Multiple Patterning (SAMP) Spacers
High throughput ALD at low temperature with hydrogen peroxide vapor.
Key Challenges for SAMP Spacers
Self-Aligned Multiple Patterning technology has been widely implemented in advanced semiconductor manufacturing processes due to the minimal accessibility of EUV technology. As devices shrink, it is challenging to form a conformal spacer on small 3D & HAR features. Good uniformity and excellent conformality at >20:1 AR are critical for next generation SAMP process.
The spacer is typically deposited on a mandrel. In order to protect temperature-sensitive mandrels (e.g., a-C, Photoresist etc.), the spacer must be formed at low temperature (<150C). Conventional oxidants such as water typically require high temperature for ALD.
Controllability of Etch Rate
SAMP spacer must have a high etch contrast to underlying mandrels (Etchant: CF4, DHF etc.). Therefore, the spacer formation process needs a large window with the same material to easily differentiate etch resistance of the spacer. In addition, etch rates must be uniform on a variety of 3D surfaces (top, bottom, vertical sides, horizontal sides).
Solving SAMP Spacer Challenges
Low Sub-Surface Damage
Conventional reactive oxidants such as water and ozone plasma tend to cause damage to underlying layers. Compared to those oxidants, Hydrogen peroxide vapor has minimal oxidation rate with typical underlying materials (a-C, Photoresist, Si, SiGe, SiO2, SiN, etc).
Low Thermal Budget
Reactive hydrogen peroxide allows lower process temperature and lower overall thermal budget.
Fast Oxide Growth Rate
Hydrogen peroxide reacts with precursors faster than existing oxidants enabling high throughput ALD.
ALD SiO2 with 3DMAS and H2O2
ALD Growth Rate (3DMAS+H2O2, 3DMAS+H2O)
Water vapor could not form SiL2 at the temperature range of 300-500C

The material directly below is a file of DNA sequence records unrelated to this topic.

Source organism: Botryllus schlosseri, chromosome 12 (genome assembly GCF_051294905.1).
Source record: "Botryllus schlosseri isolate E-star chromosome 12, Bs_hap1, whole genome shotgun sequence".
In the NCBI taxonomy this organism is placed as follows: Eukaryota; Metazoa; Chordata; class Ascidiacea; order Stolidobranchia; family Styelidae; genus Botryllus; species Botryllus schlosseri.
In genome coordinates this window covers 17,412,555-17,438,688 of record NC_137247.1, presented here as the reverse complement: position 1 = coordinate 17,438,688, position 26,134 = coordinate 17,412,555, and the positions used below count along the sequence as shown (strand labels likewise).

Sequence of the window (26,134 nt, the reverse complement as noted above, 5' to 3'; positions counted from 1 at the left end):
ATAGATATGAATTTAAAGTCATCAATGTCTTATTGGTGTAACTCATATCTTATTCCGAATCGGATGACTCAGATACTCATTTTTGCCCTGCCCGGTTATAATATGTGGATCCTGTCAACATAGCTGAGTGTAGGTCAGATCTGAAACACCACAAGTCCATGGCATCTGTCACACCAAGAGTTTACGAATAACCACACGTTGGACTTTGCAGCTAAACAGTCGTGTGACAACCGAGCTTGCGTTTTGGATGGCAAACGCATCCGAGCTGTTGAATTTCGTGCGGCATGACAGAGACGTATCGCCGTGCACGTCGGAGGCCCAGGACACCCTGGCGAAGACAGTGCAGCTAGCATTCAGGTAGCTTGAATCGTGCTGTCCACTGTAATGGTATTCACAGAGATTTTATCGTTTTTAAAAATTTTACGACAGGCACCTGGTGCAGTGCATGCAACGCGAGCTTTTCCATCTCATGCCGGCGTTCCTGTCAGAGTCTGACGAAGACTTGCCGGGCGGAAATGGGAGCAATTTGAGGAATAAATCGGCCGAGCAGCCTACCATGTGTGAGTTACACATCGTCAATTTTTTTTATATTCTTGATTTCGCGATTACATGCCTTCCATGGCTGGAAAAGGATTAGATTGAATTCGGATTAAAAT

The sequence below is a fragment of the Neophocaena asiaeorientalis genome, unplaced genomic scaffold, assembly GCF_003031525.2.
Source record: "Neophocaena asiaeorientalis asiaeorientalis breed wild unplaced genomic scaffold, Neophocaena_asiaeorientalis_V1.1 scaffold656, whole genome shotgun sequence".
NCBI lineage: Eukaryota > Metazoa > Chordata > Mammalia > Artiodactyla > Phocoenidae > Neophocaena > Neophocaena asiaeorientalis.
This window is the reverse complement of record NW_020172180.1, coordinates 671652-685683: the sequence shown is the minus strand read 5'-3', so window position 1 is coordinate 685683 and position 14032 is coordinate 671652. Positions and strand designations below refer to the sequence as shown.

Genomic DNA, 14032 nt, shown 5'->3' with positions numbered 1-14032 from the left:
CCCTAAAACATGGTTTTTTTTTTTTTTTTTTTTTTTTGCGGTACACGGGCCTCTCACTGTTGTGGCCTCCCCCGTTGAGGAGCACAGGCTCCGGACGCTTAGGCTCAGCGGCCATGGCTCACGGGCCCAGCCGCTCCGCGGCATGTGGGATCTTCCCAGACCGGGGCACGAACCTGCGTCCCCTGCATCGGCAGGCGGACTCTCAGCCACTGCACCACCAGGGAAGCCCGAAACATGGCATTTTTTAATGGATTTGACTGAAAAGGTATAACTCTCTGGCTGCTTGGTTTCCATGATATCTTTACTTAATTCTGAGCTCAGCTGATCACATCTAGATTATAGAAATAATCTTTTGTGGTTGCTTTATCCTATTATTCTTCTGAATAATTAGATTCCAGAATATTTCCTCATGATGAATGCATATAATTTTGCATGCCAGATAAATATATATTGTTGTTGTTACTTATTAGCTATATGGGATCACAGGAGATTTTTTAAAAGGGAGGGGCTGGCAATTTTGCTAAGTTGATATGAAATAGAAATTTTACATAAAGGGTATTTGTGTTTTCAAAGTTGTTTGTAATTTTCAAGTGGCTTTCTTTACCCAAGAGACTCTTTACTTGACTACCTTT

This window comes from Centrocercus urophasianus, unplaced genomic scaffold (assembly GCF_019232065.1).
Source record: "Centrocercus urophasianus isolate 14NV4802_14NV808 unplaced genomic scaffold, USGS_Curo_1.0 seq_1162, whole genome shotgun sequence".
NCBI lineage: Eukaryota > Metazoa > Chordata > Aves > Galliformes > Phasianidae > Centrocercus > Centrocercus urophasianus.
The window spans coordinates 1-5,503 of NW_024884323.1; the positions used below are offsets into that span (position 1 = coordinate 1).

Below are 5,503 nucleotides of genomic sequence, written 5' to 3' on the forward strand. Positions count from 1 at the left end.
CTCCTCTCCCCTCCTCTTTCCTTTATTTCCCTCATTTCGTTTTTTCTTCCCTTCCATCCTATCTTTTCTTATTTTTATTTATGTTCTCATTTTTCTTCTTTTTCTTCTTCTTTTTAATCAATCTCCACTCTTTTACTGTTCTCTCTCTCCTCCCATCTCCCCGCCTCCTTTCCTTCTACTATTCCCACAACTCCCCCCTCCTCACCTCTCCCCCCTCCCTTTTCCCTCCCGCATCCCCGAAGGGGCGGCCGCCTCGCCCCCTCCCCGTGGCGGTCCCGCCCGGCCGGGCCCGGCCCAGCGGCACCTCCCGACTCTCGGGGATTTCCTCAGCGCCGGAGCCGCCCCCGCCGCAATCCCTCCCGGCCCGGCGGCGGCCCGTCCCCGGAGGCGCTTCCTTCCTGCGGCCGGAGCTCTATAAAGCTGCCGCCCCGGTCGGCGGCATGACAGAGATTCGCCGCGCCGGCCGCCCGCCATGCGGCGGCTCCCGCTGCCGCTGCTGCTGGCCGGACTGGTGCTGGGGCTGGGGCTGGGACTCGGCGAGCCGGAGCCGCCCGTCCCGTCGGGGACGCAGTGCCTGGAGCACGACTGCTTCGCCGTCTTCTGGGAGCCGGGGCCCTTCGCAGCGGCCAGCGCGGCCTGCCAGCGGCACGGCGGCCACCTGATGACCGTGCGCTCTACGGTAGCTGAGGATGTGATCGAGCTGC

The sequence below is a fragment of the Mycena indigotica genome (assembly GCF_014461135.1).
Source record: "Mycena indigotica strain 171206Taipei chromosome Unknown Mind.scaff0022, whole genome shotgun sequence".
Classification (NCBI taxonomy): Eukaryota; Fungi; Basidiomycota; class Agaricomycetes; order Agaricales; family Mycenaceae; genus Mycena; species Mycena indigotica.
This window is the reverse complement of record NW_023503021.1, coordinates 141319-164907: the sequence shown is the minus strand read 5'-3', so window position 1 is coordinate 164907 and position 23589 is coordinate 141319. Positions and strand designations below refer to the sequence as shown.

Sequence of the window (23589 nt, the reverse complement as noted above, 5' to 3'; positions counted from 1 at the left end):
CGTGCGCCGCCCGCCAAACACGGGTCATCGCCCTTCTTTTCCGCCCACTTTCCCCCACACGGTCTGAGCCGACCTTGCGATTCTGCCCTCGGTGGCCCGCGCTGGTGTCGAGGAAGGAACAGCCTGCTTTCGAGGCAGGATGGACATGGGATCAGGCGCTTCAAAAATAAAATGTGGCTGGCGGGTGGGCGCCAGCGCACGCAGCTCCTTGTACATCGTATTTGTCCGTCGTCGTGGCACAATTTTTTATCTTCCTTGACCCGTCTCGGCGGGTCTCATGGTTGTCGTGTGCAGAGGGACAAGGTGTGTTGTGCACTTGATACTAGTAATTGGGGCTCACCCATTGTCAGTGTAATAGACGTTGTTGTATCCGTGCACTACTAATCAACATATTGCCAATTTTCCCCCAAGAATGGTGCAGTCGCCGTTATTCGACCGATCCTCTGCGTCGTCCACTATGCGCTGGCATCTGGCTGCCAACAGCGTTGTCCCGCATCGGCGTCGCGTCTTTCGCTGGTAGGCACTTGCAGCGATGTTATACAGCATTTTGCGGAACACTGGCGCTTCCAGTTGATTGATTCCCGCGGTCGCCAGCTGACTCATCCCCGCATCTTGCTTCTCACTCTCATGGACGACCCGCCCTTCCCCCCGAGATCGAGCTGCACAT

ALD SiO2 was successfully deposited with H2O2 vapor at the same temperature.
Low Sub-Surface Damage
g/h/i-line photoresist was exposed to H2O2 vapor or N2 at various temperatures
No significant difference in thickness decrease between H2O2 and N2
Removal rate increases as temperature raised – Material shrunk by heat
Peroxidizer® Competitive Advantage for SAMP Spacer
The Internet of Things requires low power and high performance semiconductor devices, which will only be enabled through new materials and 3D architectures. These new devices must be processed at lower temperature and more care must be taken to avoid damaging complicated physical structures during cleaning processes. As processes scale, oxidants must also be able to support to high volume ALD.
The Peroxidizer is the first tool to enable stable and particle-free delivery of high concentration hydrogen peroxide gas, enabling lower process temperatures, greater use of new materials and high process throughput.
Hydrogen Peroxide gas eliminates problems associated with other oxidants used in semiconductor fabrication processes. Ozone and oxygen plasma are too aggressive, penetrating below the interface layer and damaging both surface structures and bottom electrodes. Both ozone and water lead to dense interface layers.
In addition, plasma cannot deeply penetrate high aspect structures, resulting in non-uniform coatings and non-uniform etch rates.
Water is less reactive than hydrogen peroxide gas and requires higher process temperatures. These properties make water a poor choice with new materials, new precursors, and lower thermal budgets.
Hydrogen peroxide gas is more reactive than water at low temperatures. High reactivity enables process engineers to use precursors that normally would not react with water or ozone. This reactivity also results in active removal of carbon.
Hydrogen peroxide gas achieves higher density nucleation than other oxidants. Hydrogen peroxide has less steric hindrance than water or ozone because it decomposes into hydroxyls on surfaces. The resulting dense layer of hydroxyls creates an ideal surface for ALD.
Read more about the Peroxidizer.
RASIRC products generate and deliver water vapor, hydrogen peroxide and hydrazine gas in controlled, repeatable concentrations to critical processes.
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